Your Exercise Session

 

  1. CHECK YOUR RESTING HEART RATE
    Is it in your normal range? For most people, a normal resting heart rate is between 50 – 80 beats per minute (bpm). Remember, that most people with heart disease are taking a beta blocker, which lowers resting and exercise heart rates.
  2. WARM UP (5 – 10 minutes, low-intensity walk)
    Warming up is a very important part of your exercise session.

    Your warm up helps your body transition from rest to exercise, stretches muscles, increases blood flow, and elevates body temperature. A warm up may reduce your chance of musculoskeletal injury, angina, and threatening ventricular dysrhythmias.

  3. AEROBIC EXERCISE SESSION
    Your aerobic exercise session will consist of continuous, repetitive physical activities like walking or biking. It is recommended that you perform 30 – 60 minutes of exercise in one continuous bout, or in short multiple bouts, throughout the day. Check your heart rate regularly throughout each session.
  4. COOL DOWN (5 minutes, low intensity walk)
    A cool down helps you recover from the endurance phase of your exercise session by allowing your heart rate and blood pressure to gradually return to near resting values. The cool down reduces your chance of post-exercise hypotension (low blood pressure), dizziness, allows body heat to dissipate, promotes lactic acid removal from working muscles, and reduces the likelihood of threatening ventricular dysrhythmias.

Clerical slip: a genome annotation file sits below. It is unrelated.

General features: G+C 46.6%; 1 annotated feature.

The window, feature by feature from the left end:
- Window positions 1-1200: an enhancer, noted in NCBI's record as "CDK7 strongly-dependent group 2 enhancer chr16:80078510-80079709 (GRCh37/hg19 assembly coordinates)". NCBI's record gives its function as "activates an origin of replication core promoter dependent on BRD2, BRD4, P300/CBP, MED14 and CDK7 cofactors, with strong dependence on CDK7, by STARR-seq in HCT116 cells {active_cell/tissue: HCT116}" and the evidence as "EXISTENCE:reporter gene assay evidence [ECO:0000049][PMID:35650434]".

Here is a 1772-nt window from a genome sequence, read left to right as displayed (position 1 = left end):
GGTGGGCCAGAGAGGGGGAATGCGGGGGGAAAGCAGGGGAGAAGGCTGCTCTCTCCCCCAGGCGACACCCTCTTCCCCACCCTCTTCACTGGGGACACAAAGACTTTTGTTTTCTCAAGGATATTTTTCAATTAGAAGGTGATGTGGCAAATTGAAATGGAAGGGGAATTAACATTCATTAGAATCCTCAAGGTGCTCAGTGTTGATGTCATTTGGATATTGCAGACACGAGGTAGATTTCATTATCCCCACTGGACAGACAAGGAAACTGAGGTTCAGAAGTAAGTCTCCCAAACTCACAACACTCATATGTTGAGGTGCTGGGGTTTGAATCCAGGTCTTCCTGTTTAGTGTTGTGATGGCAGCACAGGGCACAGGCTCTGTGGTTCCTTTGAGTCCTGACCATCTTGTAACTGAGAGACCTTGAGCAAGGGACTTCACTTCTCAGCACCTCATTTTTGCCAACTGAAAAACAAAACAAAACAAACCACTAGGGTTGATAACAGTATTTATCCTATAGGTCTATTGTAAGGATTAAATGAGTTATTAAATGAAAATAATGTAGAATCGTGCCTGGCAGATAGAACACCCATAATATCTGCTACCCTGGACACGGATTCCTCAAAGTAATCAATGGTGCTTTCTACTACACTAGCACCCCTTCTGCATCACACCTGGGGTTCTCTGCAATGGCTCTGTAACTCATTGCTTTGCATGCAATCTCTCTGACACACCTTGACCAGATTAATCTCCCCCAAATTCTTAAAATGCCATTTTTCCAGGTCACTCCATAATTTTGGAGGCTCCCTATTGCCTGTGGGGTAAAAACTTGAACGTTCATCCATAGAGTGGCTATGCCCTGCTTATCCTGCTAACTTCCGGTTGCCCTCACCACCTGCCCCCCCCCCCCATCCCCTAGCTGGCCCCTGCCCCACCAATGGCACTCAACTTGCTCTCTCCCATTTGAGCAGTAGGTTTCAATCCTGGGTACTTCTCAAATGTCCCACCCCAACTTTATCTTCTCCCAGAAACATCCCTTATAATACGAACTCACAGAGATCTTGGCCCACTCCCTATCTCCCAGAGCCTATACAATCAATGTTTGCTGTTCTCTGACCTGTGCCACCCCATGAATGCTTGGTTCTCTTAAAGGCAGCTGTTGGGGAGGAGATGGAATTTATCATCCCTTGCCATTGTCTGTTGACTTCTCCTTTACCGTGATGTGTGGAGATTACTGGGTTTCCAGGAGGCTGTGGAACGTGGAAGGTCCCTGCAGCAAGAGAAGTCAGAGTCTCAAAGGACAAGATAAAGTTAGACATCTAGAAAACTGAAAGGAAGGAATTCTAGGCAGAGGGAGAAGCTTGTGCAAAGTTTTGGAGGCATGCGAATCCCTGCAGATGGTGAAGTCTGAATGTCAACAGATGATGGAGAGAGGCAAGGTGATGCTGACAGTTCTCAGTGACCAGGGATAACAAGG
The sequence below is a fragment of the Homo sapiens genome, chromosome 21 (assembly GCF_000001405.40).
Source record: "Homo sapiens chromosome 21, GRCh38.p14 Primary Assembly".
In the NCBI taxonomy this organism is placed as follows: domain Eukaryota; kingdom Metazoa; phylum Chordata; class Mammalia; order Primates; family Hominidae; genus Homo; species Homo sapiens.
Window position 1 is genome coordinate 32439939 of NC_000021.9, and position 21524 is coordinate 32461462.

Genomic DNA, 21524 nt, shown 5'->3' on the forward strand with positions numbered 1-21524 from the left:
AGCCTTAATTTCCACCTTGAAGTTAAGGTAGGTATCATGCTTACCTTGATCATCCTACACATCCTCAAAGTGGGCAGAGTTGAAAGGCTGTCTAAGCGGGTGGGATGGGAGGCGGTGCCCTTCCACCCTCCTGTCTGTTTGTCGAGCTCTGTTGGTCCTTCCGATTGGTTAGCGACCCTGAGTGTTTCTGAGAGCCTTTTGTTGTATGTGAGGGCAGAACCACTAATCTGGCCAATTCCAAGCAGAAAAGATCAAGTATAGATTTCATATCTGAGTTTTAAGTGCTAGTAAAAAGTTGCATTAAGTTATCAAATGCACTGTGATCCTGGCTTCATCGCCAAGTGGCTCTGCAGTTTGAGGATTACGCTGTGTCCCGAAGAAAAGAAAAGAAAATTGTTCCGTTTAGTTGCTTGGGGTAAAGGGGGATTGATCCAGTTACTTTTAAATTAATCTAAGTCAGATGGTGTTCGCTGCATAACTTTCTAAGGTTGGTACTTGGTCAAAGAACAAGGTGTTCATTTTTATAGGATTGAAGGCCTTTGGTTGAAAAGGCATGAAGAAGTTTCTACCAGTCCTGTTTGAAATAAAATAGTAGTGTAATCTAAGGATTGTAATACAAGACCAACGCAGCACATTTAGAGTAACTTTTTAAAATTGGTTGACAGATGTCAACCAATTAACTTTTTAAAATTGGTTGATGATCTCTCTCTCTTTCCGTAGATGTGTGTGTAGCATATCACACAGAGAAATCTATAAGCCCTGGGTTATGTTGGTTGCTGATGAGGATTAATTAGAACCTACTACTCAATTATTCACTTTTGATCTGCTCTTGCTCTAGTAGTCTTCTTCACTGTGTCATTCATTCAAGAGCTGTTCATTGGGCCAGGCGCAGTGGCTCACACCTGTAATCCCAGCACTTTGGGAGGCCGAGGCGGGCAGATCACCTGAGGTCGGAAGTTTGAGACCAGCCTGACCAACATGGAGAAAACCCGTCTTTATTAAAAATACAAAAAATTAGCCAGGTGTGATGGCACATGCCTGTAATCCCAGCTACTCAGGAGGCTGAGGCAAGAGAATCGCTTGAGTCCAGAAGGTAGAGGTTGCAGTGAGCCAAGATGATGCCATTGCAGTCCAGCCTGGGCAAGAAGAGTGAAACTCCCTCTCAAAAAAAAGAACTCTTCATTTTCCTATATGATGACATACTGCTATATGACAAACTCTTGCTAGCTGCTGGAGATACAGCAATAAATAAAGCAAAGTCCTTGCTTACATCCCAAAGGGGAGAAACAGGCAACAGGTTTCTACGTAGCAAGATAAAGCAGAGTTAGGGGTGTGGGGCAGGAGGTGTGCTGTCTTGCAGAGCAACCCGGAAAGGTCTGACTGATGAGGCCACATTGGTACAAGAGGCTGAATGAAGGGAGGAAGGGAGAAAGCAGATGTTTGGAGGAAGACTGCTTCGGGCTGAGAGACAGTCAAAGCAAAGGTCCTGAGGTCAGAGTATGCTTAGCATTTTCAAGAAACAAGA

5. CHECK YOUR RECOVERY HEART RATE
    A quick recovery of your heart rate to near resting values during the cool down is a sign of a well conditioned cardiovascular system.
  6. FLEXIBILITY TRAINING
    The cool down is a great time to perform flexibility training (stretching) as your muscles are warm and pliable.
  7. RESISTANCE TRAINING
    Performing resistance training 2 – 3 times per week can increase muscle strength and endurance. The enhancement of muscle strength can help every day tasks (like carrying groceries or climbing the stairs) become easier and decreases the load on your cardiovascular system when performing these tasks.
Last updated: Fri, 2012-10-26 16:01